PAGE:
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dc.contributor.authorMitchell, Jessica Elaine
dc.description.abstractSomatic embryogenesis in vitro propagation systems were used to clonally propagate two significant species of hardwood trees, white ash (Fraxinus americana) and white oak (Quercus alba). North America's native ash resource is threatened by emerald ash borer (Agrilus planipennis Fairmaire; EAB). Via somatic embryogenesis, we clonally propagated white ash genotypes in vitro that have demonstrated resistance to EAB, by initiating embryogenic cultures from zygotic embryos collected from putatively EAB-resistant trees, potentially eliminating the need to hybridize white ash with EAB-resistant Asian species or to employ gene transfer techniques to produce transgenic trees carrying genes for resistance to EAB. We also demonstrated the ability to clonally propagate white oak in vitro via somatic embryogenesis, and successfully applied a cryostorage and recovery protocol to embryogenic white oak tissues, providing a base system to which a gene transfer techniques could be applied to potentially accelerate production of genetically improved white oak trees.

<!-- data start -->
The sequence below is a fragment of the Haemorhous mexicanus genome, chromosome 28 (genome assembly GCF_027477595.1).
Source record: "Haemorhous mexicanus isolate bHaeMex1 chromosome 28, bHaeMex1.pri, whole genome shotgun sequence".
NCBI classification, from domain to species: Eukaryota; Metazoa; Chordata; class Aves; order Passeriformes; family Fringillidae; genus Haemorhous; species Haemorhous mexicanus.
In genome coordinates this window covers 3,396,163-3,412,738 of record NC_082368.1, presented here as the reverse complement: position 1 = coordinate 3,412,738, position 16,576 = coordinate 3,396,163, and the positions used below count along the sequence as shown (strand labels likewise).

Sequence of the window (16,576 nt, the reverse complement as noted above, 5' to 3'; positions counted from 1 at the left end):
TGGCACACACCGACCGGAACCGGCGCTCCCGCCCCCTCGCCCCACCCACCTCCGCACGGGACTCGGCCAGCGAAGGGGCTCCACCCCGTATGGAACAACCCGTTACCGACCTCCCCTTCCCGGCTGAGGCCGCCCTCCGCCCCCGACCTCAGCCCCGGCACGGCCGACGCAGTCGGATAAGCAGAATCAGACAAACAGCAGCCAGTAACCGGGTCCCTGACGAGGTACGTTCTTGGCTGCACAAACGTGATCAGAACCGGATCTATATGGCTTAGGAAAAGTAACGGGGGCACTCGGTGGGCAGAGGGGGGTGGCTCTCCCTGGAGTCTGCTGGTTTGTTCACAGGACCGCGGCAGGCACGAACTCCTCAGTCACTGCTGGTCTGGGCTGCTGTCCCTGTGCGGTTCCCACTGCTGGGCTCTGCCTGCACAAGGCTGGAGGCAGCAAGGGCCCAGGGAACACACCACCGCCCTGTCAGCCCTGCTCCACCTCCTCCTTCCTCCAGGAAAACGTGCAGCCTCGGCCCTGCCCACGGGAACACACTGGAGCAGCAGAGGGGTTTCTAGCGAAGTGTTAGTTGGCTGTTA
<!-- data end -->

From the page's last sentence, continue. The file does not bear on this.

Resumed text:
dc.rightsOn Campus Only Until 2017-12-01
dc.subjectsomatic embryogenesis, tissue culture, white ash, emerald ash borer, white oak
dc.titleApplication of somatic embryogenesis for propagation of white ash and white oak trees
dc.description.departmentDaniel B. Warnell School of Forestry and Natural Resources
dc.description.majorForest Resources
dc.description.advisorScott Merkle
dc.description.committeeScott Merkle
dc.description.committeeDAYTON WILDE
dc.description.committeeKamal Gandhi

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